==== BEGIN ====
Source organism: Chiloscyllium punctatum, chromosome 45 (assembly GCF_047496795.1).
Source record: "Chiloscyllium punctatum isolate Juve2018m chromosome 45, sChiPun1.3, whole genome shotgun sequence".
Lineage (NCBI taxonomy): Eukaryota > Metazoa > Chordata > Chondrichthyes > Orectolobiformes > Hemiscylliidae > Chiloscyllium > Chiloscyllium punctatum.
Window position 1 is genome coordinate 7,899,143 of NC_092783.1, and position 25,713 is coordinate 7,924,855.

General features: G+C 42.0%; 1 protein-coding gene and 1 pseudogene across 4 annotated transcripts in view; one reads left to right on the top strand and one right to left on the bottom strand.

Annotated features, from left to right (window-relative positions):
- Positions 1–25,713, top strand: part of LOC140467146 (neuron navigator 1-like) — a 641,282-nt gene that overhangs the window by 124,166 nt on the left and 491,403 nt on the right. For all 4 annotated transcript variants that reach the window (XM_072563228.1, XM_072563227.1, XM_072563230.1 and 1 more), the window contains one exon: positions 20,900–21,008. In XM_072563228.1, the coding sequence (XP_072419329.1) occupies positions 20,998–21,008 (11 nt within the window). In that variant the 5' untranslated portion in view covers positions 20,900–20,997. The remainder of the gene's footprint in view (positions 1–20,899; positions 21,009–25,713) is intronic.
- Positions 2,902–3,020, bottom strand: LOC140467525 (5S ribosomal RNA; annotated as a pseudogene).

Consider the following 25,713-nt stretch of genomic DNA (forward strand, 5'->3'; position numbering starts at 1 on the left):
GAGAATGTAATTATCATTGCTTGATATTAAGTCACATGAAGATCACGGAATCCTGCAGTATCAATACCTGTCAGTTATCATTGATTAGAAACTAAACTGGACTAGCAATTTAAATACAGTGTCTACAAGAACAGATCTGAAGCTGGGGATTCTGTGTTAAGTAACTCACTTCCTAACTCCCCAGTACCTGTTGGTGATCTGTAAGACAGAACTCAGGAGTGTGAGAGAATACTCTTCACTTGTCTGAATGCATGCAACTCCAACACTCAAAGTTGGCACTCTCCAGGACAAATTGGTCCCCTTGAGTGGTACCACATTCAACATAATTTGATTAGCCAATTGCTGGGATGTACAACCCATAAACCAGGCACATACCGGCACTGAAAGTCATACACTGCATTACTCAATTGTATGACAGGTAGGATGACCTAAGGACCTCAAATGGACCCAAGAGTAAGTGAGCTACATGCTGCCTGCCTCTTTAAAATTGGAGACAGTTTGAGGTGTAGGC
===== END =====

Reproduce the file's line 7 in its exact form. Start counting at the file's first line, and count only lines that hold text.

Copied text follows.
- Positions 1–25,713, top strand: part of LOC140467146 (neuron navigator 1-like) — a 641,282-nt gene that overhangs the window by 124,166 nt on the left and 491,403 nt on the right. For all 4 annotated transcript variants that reach the window (XM_072563228.1, XM_072563227.1, XM_072563230.1 and 1 more), the window contains one exon: positions 20,900–21,008. In XM_072563228.1, the coding sequence (XP_072419329.1) occupies positions 20,998–21,008 (11 nt within the window). In that variant the 5' untranslated portion in view covers positions 20,900–20,997. The remainder of the gene's footprint in view (positions 1–20,899; positions 21,009–25,713) is intronic.